So many things that when I walked into the Dublin 6 house, past the forced and jammed front door, after my housemate told me the news, I felt a little faint. The drawers from my bedroom lockers lay sprawled across the ground. Photo albums were open on the wooden floorboards. Bits of my life – notebooks, mix CDs – were flung into odd corners. Even my wash bags had been rifled through, suggesting the thieves thought I had diamonds buried in my toothpaste. I had been living in the house just two weeks.
When the guards arrived, they quickly adopted what I’ll call The Calm Face of Crisis. Garda Brian saw my stricken expression, as I started reciting what I had lost – laptops, a microphone, my jewellery – and his face grew calmer and calmer. By the end, he was so calm that I felt myself almost sedated by his placidity, ready to crack jokes about the burglars’ borderline offensive taste in my possessions – why did they skip taking my sunglasses?, I found myself idly wondering. Did they not like them? Is it possible to be aggrieved that your burglar didn’t steal something?
Of course, as the hours spiralled on, I couldn’t help but dwell on the missing stuff that’s of little monetary value, but that was still hugely prized by me. They took an old laptop with a bad virus on it, but which also contained the novel I wrote between the ages of 21 and 24. Now let me tell you, I wasn’t about to give James Joyce a run for his money. It was an intense coming-of-age drama, and I would never have wanted to publish it. But still: it was part of my history. They also took a necklace given by my late father to my mother, who gifted it recently to me. Bad timing, I guess.
People ask you questions when you’ve been robbed. Questions about house insurance. Landlords. Locks. Security. Questions that, when you answer, you feel like you’re failing an exam. They talk, too, about violation of space, and it’s true that you do feel differently. Did they look at your pictures? Do you even want to think about it? Or should you just concentrate on being glad, glad that you weren’t there, glad that no one was harmed, glad that Apple Macs and fancy gadgets can be bought back with money? And grateful to remember that at least you’ve never been too hung up on possessions anyway? And that it’s not good to be so?
A friend of mine took a decision a few years back to become a Buddhist monk. He went off to a monastery in England. For two years, he wore orange robes, he gardened, he meditated, he sought to reach a higher plain. Then, abruptly, before Christmas, he left, deciding that his fate lay elsewhere. The last time he emailed me, it was from Thailand. He was raging because his Kindle had broken. I shouldn’t have laughed, but I couldn’t help it. If a trainee monk can get upset about a broken Kindle, then there’s hope for all of us yet.
I’m going to do my best not to mind the burglary. And to be very evolved indeed. But reader: I may be a while with this. And if anyone buys a laptop off a truck with a brooding, unpublished novel on it in the meantime, let me know, will you?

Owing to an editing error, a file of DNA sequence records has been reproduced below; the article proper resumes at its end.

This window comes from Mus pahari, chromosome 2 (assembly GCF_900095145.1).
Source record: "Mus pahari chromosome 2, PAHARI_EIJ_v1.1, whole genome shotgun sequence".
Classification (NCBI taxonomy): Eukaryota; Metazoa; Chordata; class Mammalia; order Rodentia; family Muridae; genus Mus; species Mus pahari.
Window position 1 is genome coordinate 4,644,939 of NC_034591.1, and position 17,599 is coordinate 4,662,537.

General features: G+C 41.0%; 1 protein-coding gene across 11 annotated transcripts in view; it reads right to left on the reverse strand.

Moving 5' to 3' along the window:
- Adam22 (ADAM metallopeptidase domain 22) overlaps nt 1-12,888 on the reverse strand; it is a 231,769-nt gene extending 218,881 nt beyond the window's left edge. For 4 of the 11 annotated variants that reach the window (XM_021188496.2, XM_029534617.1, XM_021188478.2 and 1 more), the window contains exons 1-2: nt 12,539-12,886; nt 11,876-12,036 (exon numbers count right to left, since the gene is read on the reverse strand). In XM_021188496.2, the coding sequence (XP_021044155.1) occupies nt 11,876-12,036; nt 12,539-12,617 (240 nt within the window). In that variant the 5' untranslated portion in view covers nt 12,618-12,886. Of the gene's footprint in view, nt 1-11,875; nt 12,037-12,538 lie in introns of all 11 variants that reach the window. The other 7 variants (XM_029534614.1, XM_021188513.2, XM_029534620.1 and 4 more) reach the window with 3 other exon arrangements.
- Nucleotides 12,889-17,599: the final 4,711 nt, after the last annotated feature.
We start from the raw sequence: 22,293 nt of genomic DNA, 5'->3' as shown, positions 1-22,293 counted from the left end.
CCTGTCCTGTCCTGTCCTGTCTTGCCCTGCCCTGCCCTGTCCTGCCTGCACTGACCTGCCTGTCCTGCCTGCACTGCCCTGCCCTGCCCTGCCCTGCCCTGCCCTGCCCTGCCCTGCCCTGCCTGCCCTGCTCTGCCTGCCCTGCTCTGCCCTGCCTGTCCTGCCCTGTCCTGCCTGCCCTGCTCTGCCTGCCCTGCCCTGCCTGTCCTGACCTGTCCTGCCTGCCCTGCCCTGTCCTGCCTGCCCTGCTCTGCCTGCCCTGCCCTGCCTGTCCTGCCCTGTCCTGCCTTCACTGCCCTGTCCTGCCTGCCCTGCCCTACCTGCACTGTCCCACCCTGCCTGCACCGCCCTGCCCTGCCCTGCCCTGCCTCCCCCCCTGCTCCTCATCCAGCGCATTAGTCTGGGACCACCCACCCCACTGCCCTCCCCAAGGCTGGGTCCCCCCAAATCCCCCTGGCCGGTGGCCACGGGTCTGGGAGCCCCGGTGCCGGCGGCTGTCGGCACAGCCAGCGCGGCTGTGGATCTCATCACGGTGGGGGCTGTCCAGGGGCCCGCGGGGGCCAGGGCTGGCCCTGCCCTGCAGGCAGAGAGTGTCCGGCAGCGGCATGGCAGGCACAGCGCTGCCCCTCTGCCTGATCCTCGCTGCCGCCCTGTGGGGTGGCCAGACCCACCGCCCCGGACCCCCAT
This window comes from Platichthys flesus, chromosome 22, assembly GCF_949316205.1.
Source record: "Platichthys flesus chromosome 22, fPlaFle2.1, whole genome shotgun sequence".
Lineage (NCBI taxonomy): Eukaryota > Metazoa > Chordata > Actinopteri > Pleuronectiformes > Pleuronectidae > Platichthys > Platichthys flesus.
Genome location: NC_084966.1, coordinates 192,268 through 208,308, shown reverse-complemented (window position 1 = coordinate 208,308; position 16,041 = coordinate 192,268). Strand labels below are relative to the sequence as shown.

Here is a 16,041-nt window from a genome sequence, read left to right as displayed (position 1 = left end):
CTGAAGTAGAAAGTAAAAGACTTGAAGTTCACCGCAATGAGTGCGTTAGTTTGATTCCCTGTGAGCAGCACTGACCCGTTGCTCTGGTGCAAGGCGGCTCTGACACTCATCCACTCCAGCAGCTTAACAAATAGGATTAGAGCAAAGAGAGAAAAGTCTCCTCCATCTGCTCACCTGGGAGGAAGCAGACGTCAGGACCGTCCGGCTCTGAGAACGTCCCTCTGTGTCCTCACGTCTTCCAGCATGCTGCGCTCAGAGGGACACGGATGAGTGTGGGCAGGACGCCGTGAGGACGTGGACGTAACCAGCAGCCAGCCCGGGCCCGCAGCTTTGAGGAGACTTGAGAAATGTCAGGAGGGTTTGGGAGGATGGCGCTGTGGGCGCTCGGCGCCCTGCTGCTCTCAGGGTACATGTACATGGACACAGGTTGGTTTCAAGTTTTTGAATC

From the archives: why music should still matter (August 11th, 2013, SBPost column)

Is indie-rock music anywhere near as important culturally as it used to be? I’ll admit to having that rather gloomy rumination recently while standing in a crowd of thousands at Blur in the grounds of the Royal Hospital Kilmainham. Like most punters there, I was experiencing an intense wave of nostalgia, but it wasn’t simply for the indie music made in the 1990s, when Blur were in their hey-day.

Instead, with a bittersweet pang, I was realising how much I’d missed the thrill of being at a big indie-rock concert where everyone could sing along to the songs – where everyone knew every line. From Parklife to Tender to Out of Time: Damon Albarn sang to us, we croaked joyfully back at him. It was a heady, embracing experience.

It doesn’t happen anymore. Take away your Bruce Springsteen, your Rolling Stones, your hoary grandfathers of modern rock – and you’ll quickly realise that in indie-rock, some time ago now, everyone quietly stopped knowing the lyrics by heart, because everyone quietly stopped being quite as passionate about the tunes.

When did you last stump up for a rock album that made you feel as exultant as you might have done about Nirvana’s Nevermind or Oasis’s Definitely Maybe? Could we mention MGMT in that regard? Mumford & Sons? Mercury Prize winners Alt-J? Or should we fess up and admit that we hear radio singles these days rather than album tracks, remixes rather than records? We have the attention span of gnats and the tolerance of Ian Paisley at a hippie gathering.

And no, it’s not an age thing. It’s not because I’m in my thirties and getting ready to kick out my festival wellies rather than the jams. It’s a technology issue. Like everyone else, I have a zillion songs at my fingertips, so many that sometimes the pressure of all I haven’t heard weighs down on me, like a million countries I’ll never visit. The proliferation of bands has perversely made the experience of loving music more tricky.